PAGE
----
She’s covered presidential coups, elections, the Olympics, both Iraq wars and
the 9/11 terrorist attacks.
Early in her career, she became fascinated with heartbreak, the different ways
in which it occurs, and the consequences it brings. Her human-interest
television series “Madres en la Lejanía” won an Emmy award for its
depiction of Latina mothers working as undocumented nannies in the United
States, while living with the consequences of having left their own children
behind in search of a better life.
Her original screenplay for HBO, “Good in Bed,” was a thesis on the life
moments in which sex, love, identity, self, and society collide.
Her first novel, The Heartbreak Pill (Atria Books, 2008, 2009), about a
modern-day Latina enmeshed in a battle between her brain and her heart, won
first prize at the Latino International Book Award for Best Romance in English,
was a Triple Crown Winner for Best Romance Book in Spanish in 2010, and first
prize for Best Romance in Latino Literacy’s “Books into Movies”
competition in 2011.
The Clairvoyant of Calle Ocho is Anjanette’s latest novel. Set in vibrant
Little Havana, it tells the story of Mariela Esteves, a woman whose choice to
renounce her true calling results in two failed marriages, a brush with murder,
and a lot of heartbreak. It will be released in the Fall of 2014 by Kensington
Books Publishing, and in Spanish in the U.S. and Mexico by Penguin Random House.
Both novels have also been optioned recently for film and television.
Anjanette has an MFA in Creative Writing from Florida International University
and was admitted as a contributor to the prestigious Bread Loaf Writing
Conference in 2013 and in the upcoming 2014 session. She teaches writing at the
Miami International Book Fair’s Florida Literacy Arts Center and lives in
Miami with her husband Daniel and her mini dachshund Chloe. She is a native of
Puerto Rico, has two daughters, and drinks a café con leche made with almond
coconut milk every morning at precisely 7:45 a.m. You can learn more or connect
with Anja via this site: www.anjanettedelgado.com.
The Clairvoyant of Calle Ocho by Anjanette Delgado
General, Women's Fiction
Released on August 26, 2014
Bishop by Patricia G. Pope
Bishop Sullivan B.
Kirk, a charismatic and wildly popular church leader, is challenged beyond the
comfort zone of his well-ordered and successful lifestyle when two young boys, a
vengeful father, and the transparency of truth all converge to bring Babylon to
After years of successfully providing educational and recreational programs for
numerous underprivileged pre-teen and teenage boys, the secrets, lies and
deceptions that Bishop Sullivan B. Kirk has worked hard to shield from everyone,
is now about to destroy his well-ordered and successful lifestyle; and,
possibly, land him in jail. Two of his most trusted young followers, now of the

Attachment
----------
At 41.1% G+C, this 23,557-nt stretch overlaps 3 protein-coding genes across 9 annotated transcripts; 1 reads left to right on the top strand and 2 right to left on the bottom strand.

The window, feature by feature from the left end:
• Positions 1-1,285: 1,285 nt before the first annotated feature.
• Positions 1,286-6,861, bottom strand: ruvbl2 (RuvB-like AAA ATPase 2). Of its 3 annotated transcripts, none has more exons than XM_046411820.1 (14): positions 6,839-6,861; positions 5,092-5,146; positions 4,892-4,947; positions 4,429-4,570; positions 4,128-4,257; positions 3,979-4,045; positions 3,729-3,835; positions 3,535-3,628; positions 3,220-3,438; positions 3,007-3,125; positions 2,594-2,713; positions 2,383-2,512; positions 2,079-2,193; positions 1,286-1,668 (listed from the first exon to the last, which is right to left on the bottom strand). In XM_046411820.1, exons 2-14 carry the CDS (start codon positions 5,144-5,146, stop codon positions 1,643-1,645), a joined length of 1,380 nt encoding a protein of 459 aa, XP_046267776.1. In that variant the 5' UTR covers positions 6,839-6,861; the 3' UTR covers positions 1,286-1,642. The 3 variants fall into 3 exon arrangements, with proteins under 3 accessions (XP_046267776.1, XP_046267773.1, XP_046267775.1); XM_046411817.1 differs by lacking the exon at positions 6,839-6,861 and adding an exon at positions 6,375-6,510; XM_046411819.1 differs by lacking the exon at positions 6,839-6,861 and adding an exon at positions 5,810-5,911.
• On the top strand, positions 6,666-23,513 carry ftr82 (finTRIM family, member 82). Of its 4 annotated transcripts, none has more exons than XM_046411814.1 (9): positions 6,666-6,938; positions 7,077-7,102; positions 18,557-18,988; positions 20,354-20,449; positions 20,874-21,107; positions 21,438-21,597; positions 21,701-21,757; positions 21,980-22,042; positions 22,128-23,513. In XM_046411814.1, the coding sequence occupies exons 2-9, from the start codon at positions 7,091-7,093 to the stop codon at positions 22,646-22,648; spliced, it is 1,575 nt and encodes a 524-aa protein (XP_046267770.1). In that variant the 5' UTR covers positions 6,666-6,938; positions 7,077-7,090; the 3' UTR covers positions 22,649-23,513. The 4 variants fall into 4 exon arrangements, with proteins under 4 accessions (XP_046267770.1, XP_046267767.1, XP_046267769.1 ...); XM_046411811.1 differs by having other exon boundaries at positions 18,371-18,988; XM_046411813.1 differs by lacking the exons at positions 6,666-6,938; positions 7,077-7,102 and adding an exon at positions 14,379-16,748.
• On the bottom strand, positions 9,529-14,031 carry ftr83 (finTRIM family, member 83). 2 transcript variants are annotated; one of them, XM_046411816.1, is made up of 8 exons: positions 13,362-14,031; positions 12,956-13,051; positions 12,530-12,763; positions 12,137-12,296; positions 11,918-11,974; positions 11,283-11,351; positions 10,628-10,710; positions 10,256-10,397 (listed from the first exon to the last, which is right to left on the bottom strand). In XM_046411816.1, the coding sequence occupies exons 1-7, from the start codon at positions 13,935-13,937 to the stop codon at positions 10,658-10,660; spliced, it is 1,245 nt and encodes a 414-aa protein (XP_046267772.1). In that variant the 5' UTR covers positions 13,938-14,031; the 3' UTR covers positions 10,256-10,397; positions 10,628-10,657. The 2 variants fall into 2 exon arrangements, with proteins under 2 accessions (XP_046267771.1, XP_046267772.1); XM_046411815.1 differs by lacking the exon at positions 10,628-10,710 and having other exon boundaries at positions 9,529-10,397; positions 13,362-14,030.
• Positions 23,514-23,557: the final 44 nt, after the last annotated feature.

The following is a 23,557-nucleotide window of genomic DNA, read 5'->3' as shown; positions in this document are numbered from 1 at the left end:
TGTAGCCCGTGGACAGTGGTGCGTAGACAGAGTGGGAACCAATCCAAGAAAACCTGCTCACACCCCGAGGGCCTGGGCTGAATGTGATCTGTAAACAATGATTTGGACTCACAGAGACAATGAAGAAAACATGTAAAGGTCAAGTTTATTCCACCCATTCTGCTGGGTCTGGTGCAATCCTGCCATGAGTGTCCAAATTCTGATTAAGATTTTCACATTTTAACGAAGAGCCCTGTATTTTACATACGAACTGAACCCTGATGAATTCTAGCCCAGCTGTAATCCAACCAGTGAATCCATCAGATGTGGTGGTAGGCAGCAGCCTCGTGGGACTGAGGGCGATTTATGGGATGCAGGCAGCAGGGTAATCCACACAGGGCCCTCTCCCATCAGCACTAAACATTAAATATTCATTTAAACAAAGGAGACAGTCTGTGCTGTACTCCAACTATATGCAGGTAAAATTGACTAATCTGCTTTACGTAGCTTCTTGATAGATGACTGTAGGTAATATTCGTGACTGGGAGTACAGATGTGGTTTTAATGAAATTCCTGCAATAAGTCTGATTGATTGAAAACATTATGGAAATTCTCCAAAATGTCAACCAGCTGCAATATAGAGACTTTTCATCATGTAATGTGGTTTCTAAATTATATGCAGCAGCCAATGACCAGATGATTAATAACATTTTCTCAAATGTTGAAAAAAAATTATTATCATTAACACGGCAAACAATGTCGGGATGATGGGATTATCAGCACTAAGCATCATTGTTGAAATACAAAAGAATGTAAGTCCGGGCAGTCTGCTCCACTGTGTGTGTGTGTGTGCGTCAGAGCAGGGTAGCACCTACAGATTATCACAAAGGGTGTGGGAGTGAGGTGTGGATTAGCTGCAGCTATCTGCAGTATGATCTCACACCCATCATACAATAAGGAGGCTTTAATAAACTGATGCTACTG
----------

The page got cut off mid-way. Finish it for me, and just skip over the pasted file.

age of consent, have come forth to announce that they have been sexually abused
by Bishop Kirk since they were young boys in the Bishop’s care. And they have
hired one of the city’s most formidable attorneys to sue the Bishop for a huge
amount of punitive and financial damages.
Jabazz Williams, a senior youth leader and paid employee of Bishop Kirk’s
Walking in Faith Church, and Antwan Graham, his best friend, have recently been
cast aside by the Bishop in favor of younger boys. They can’t get the Bishop
to return their phone calls; he refuses to have anything more to do with them,
and they are angry. Together, they agree that it is time to “bring the Bishop
down.” After all, they have been with the Bishop since they were five or six
years old; and they know what the Bishop has been up to, then and now. Lately,
they have come to see the Bishop for who and what he really is---a pedophile.
Charismatic and popular, Bishop Kirk is head of one of Atlanta’s largest and
most successful Black churches; and he is not about to allow his young accusers
to bring down his empire and ruin his name and reputation. But what the Bishop
does not know is that others are beginning to suspect the same truth about him;
including Josh Crenshaw, owner of Titan Arms Security, the firm that provides
personal bodyguard and protective services to the Bishop. Josh’s best friend
and business partner, Devon Spencer, is even more committed to blowing the
whistle on the Bishop, even if it means the potential loss of the services
contract with the Bishop; or of jeopardizing his relationship with Josh.
For nearly ten years, Josh Crenshaw has quietly managed to look the other way in
order to maintain his lucrative contractual obligations as head of security, as
well as his loyalty to the Bishop. But, lately, sparked by his fiancée
Wendy’s concerns about the rumors swirling around the Bishop’s activities
with young boys, Josh is becoming increasingly concerned that what he knows
might place his personal integrity at risk; not to mention the possible legal
ramifications that could ensue.
Devon Spencer, on the other hand, possesses no conflicts about his willingness
to see justice done by blowing the whistle on Bishop Kirk. So he offers his
support to Jabazz and Antwan, and the stage is set for a confrontation that
threatens to involve the entire Black community of Atlanta. Along with Darryl
Sawyer, another former favorite of the Bishop, the four of them present their
case to Attorney Judy Goldberg, and the stage is set for a potentially dirty and
Once the matter is settled, Jabazz’ estranged father, consumed with guilt for
abandoning Jabazz and his mother when his son was a baby, vows to avenge his
son’s treatment at the hands of the Bishop; plotting to take matters into his
own hands. In his drug-induced state, he sets out to confront the Bishop, in
what may prove to be a lethal and inevitable climax.